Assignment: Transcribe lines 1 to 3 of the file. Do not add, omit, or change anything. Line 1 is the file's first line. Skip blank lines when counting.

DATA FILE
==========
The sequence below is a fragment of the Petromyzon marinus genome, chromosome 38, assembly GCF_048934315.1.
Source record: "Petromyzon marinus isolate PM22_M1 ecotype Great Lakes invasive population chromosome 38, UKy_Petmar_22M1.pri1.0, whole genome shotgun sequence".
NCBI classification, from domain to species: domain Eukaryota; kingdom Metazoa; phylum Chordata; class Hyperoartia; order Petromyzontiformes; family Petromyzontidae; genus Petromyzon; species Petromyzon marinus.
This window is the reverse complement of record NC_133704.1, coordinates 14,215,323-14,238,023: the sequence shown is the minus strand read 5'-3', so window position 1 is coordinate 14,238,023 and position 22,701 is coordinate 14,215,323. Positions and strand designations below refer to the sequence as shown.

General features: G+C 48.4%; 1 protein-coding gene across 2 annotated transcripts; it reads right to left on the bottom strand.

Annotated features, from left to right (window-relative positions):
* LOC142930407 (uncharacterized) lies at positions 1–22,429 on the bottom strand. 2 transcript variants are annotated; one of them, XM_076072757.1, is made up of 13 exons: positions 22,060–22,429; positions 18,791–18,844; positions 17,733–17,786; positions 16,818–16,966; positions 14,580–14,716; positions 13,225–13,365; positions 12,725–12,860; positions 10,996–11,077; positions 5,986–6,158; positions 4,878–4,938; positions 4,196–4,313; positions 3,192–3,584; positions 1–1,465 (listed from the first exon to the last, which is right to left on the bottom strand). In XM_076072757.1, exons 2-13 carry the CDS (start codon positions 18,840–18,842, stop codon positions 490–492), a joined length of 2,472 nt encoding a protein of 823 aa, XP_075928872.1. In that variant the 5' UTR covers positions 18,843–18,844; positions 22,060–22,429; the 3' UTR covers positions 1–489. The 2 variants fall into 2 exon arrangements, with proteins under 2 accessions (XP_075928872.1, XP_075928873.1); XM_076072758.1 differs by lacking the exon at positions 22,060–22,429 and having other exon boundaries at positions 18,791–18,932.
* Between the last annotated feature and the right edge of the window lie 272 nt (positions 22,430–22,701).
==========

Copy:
The sequence below is a fragment of the Petromyzon marinus genome, chromosome 38, assembly GCF_048934315.1.
Source record: "Petromyzon marinus isolate PM22_M1 ecotype Great Lakes invasive population chromosome 38, UKy_Petmar_22M1.pri1.0, whole genome shotgun sequence".
NCBI classification, from domain to species: domain Eukaryota; kingdom Metazoa; phylum Chordata; class Hyperoartia; order Petromyzontiformes; family Petromyzontidae; genus Petromyzon; species Petromyzon marinus.